Business as Usual? The First 100 Days

As the 45th president completes his first 100 days, America curiously looks and feels very much like it did on January 19.   It’s likely that the highest hopes and the worst fears have not become real.  In some respects, that may be a positive.

But it’s been a frenetic three months.

We’ve witnessed large and enthusiastic marches by women and scientists in protest of positions and actions of the president and his administration.  Some executive orders were enacted and the nation’s courts struck some down.  Repeal and replacement of Obamacare failed – for now.  A new Supreme Court justice was nominated and confirmed.  And a government shutdown looms due to Congressional gridlock.

Business as usual – right?  Sadly, yes.

It is business as usual in the sense that there was no violent revolt in response to the election.  America did not become a Banana Republic.  The vast government bureaucracy performs its functions with some relatively minor changes.  The private sector is open for business providing goods and services throughout the country.

But it’s also business as usual with a growing chasm between the haves and have nots – the hopeful and the hopeless.

And, it’s business as usual with ideological and political differences exacerbated by media fueled social and political vitriol.

And, it’s business as usual with no respectful dialogue about addressing the many issues facing our nation.  If our leaders can’t find ways civilly address their disagreements, they certainly can’t model the needed behaviors for the rest of us.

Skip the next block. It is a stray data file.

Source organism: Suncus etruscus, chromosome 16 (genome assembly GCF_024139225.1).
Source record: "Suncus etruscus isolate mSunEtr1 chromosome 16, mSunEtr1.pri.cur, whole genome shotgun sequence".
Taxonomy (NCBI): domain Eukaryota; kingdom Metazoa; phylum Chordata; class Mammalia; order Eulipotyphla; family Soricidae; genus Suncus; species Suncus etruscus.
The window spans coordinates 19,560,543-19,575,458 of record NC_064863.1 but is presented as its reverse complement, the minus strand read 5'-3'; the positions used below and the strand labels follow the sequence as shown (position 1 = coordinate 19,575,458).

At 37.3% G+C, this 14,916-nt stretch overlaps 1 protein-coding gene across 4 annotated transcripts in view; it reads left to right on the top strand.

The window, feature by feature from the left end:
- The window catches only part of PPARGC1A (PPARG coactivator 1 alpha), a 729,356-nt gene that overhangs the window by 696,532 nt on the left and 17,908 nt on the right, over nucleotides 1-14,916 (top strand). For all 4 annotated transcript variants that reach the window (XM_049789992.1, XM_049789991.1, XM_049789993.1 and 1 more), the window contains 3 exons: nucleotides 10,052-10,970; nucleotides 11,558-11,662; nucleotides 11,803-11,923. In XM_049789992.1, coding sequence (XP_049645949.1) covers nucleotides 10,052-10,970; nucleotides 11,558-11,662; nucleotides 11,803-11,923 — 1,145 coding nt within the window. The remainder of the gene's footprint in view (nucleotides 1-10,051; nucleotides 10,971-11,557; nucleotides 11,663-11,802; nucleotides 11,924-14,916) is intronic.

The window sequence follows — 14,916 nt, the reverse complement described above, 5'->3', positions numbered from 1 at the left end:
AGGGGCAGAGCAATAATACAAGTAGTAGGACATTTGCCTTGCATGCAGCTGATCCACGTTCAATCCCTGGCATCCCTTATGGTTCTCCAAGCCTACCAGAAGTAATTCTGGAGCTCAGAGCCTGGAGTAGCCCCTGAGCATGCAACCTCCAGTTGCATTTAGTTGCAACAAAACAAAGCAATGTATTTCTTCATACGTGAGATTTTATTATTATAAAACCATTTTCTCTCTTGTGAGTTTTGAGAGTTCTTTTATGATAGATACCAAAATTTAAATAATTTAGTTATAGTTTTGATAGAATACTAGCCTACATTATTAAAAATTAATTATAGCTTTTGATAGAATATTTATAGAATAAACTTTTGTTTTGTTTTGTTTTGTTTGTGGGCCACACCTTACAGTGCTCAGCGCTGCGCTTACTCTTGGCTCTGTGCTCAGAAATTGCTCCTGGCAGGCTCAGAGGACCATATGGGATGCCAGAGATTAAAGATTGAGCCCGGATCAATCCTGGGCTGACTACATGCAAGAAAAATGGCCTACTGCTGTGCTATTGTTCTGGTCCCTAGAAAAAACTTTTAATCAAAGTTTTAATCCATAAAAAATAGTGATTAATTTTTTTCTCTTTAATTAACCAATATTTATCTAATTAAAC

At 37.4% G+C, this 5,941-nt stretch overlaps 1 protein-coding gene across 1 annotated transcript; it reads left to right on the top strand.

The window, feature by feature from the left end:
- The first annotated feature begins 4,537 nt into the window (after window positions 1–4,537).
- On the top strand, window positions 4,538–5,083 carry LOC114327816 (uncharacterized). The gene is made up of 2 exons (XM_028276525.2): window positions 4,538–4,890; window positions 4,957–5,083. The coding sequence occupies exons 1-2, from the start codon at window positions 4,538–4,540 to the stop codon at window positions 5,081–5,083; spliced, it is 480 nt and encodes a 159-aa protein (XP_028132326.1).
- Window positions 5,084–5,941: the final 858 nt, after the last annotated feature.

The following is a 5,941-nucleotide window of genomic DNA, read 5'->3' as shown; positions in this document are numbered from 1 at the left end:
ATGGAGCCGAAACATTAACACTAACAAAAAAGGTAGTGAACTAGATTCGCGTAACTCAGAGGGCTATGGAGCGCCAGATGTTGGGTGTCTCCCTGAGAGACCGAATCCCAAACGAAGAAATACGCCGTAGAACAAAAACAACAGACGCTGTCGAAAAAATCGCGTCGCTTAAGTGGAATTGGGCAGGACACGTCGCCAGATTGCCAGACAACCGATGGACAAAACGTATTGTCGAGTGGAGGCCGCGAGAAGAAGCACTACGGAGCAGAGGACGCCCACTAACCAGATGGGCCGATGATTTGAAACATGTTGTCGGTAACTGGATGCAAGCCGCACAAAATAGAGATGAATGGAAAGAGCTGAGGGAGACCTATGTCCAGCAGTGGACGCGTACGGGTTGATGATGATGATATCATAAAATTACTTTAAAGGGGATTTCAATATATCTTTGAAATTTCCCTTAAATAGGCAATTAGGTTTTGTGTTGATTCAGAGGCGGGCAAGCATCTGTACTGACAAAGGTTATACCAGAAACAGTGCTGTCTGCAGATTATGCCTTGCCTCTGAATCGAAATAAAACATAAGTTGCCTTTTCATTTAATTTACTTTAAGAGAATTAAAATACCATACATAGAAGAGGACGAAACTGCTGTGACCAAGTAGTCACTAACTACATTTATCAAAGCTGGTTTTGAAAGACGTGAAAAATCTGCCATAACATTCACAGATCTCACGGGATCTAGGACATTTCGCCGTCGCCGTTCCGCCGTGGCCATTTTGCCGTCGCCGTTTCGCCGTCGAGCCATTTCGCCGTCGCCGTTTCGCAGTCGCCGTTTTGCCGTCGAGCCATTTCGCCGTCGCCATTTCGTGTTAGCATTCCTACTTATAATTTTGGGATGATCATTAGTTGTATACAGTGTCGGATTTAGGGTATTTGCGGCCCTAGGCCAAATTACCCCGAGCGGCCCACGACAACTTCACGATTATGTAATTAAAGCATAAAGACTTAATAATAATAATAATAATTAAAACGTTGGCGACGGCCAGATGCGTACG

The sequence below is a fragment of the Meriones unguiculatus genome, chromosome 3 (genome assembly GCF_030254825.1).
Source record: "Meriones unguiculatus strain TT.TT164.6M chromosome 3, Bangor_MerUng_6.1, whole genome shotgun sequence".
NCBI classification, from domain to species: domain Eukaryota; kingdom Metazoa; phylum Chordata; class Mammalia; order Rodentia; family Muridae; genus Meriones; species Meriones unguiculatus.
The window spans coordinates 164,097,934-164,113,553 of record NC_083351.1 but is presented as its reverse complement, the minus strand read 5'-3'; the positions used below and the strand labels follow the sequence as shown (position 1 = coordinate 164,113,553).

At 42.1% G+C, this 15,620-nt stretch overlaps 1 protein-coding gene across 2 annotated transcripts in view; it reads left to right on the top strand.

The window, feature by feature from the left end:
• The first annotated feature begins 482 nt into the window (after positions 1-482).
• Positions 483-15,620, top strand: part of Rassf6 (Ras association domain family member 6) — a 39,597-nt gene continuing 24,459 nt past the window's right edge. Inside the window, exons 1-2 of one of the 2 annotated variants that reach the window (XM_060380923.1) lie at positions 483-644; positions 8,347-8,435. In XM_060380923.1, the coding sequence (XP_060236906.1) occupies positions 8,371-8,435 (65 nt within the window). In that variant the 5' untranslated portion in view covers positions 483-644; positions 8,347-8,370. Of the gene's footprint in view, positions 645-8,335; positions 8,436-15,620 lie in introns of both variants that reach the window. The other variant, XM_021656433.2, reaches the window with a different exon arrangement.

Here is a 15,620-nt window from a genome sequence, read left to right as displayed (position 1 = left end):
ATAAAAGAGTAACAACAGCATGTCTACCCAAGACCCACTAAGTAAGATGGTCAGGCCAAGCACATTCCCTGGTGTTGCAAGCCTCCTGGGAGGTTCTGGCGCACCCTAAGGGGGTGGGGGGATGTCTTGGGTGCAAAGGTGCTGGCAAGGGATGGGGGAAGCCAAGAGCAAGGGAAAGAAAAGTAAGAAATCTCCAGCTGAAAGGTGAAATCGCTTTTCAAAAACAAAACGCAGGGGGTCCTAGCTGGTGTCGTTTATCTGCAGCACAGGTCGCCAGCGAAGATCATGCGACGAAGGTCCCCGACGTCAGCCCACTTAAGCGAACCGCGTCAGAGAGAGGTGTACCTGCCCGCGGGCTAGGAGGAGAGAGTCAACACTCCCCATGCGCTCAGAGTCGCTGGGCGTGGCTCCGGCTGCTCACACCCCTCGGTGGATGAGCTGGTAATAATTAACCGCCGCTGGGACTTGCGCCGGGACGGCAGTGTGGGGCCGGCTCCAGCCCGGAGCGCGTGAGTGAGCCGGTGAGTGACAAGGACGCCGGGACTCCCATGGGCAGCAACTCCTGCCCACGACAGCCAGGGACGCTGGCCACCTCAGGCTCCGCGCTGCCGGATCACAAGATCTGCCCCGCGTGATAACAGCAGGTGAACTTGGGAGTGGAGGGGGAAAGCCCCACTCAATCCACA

You may notice that this is not necessarily a call to activism, but it is a call to action.  Passionate advocates espouse causes that speak to them, but, activism can be also be polarizing.  It creates a call to action, but those calls can be, and should be, controversial.  The real challenge, as I see it, is creating the lost middle ground.  It’s reclaiming the space where good people with good intentions can meet to resolve different positions on serious issues.

So friends it’s up to us.  We need to seek out those who we respect.  We need to seek out those with whom we disagree and find paths to mutual respect.  We need to not be afraid to carefully listen to the opinions of others in hopes of finding a common ground.  We all have our carefully considered and closely held beliefs.   Please consider that others may have their own.

Don’t take too much solace in the fact that Trump hasn’t broken the country or too much relief in that damned Obama being gone forever.  We are all facing the same problems.  We just might have different ideas about how to solve them.

— Steve Smith